Good morning from Paul & Graham.

Right to reply - XP Factory (LON:XPF) - we're always happy to talk to companies if they think we've got something wrong in the SCVRs. I had a call yesterday from a rather miffed CEO of this experiential leisure company. He said that the deficit on the lease entries on its balance sheet was due to netting off landlord contributions (creditors - for rent-free periods and reverse premiums) against the Right of Use Asset. That sounds plausible, so I've asked for more information, and will publish that here when it comes through. Just wanted to flag it straight away.

Here we are, XPF's CFO explains the lease entries - many thanks for this - it certainly puts a much better picture on the lease entries on XPF's balance sheet. So my apologies for jumping to an incorrect assumption about these entries in yesterday's report. I think we're all learning as we go along re IFRS 16, which almost everyone agrees is a terrible accounting standard, a big backward step!

Subject: Response to Paul Scott's comment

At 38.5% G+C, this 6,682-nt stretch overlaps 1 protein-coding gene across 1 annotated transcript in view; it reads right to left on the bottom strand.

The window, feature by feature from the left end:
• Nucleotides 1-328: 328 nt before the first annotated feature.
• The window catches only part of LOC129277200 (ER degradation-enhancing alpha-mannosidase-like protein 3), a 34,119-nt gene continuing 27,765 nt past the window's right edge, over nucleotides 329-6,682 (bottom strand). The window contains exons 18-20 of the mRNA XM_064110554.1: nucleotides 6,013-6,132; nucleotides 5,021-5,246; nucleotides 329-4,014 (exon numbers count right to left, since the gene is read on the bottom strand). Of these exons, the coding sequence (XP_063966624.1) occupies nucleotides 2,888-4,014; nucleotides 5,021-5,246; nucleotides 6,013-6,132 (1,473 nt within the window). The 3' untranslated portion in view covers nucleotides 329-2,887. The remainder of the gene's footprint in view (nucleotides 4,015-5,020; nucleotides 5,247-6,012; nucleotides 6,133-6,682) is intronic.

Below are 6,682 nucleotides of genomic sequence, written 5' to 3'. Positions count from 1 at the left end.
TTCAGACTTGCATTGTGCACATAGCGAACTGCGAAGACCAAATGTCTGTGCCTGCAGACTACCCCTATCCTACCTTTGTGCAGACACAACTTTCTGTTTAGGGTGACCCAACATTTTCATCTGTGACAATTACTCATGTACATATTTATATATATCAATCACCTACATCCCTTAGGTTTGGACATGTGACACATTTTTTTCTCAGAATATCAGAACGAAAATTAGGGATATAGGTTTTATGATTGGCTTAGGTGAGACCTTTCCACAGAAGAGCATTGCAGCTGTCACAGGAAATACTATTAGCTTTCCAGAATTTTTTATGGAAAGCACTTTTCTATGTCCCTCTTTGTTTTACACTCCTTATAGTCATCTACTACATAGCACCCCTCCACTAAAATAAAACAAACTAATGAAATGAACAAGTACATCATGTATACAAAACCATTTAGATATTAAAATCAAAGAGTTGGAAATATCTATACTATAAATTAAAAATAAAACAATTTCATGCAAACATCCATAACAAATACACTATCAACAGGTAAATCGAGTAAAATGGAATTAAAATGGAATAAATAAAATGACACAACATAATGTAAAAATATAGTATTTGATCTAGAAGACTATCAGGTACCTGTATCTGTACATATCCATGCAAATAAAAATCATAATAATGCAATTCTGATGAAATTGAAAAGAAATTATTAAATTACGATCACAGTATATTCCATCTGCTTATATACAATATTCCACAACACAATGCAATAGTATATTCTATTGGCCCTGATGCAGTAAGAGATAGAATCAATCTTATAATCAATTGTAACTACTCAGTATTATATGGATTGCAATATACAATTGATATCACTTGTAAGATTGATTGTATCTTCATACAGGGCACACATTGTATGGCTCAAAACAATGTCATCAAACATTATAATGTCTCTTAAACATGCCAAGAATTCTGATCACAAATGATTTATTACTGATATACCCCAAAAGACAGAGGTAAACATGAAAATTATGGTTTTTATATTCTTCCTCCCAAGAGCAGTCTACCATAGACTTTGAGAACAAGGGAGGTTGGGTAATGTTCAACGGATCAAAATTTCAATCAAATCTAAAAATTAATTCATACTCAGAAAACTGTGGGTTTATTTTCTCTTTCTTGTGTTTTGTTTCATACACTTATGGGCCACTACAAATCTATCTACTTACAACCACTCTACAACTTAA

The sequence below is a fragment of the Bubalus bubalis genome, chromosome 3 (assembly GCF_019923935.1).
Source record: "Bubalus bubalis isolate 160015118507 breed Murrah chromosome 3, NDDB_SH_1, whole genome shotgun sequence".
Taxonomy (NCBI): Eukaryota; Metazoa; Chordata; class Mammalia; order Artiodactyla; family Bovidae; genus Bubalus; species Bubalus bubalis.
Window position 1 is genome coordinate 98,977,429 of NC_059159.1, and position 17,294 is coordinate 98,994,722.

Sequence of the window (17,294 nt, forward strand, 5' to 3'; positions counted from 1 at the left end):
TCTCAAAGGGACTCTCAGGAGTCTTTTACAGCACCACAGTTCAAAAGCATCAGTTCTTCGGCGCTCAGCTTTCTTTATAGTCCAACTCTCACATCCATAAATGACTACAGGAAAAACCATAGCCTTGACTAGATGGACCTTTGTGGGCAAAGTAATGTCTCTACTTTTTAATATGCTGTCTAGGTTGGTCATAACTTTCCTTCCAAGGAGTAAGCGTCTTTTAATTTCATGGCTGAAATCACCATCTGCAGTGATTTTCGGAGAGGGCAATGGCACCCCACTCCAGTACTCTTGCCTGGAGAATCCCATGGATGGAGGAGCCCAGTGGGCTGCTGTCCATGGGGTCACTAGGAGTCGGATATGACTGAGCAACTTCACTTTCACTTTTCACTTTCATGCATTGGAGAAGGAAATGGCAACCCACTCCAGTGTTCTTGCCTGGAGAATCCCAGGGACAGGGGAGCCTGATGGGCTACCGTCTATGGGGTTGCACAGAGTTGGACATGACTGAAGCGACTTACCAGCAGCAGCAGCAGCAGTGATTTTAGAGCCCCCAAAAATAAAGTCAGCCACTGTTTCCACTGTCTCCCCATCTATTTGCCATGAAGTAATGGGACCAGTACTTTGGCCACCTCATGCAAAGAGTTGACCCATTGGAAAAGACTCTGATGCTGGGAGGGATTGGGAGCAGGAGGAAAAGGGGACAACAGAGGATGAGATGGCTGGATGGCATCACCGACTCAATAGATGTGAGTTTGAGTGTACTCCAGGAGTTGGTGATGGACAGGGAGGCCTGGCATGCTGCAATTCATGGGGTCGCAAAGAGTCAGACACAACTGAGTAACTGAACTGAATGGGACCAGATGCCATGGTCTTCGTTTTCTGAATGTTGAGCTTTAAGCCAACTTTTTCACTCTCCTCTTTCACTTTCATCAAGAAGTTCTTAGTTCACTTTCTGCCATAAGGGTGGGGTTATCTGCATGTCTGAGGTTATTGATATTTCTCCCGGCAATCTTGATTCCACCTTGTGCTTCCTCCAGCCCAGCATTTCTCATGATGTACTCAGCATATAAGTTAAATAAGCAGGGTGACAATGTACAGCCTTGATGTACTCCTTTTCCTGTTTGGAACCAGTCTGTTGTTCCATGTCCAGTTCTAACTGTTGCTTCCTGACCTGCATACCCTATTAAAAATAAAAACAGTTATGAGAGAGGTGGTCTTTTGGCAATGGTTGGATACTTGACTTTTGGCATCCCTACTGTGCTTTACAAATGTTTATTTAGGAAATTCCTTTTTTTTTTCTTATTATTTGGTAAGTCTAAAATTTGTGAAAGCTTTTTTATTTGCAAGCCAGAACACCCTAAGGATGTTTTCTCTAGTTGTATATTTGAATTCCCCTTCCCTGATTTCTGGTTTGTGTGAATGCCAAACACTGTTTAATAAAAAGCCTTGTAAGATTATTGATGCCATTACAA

Whilst I will leave you to form you own opinions on the XP Factory performance, there is at least one factual inaccuracy in your comment which I believe is misleading. You state that the “balance sheet shows a large deficit on the lease entries, suggesting BOOM must have a significant number of loss-making sites”. The company has been the beneficiary of significant cash contributions from landlords on the majority of its Boom sites and on some Escape Hunt sites. Under IFRS 16, these landlord incentives are netted off against the Right of Use asset. Ordinarily, at the lease inception, the right of use asset would exactly set off the leasehold liability. However, when a landlord contribution is received, the Right of Use Asset is reduced by the contribution, meaning it will be smaller than the lease liability. Once the lease commences, the lease and the right of use asset will amortise down and slightly different rates, depending on the rental payment profile, which will lead to a further mismatch. However, the substantial majority of the difference in the case of XP Factory is due the cash benefit from landlord contributions – ie a benefit to the company. It has nothing to do with the performance of the individual sites, which within Boom generated an 18% EBITDA margin…

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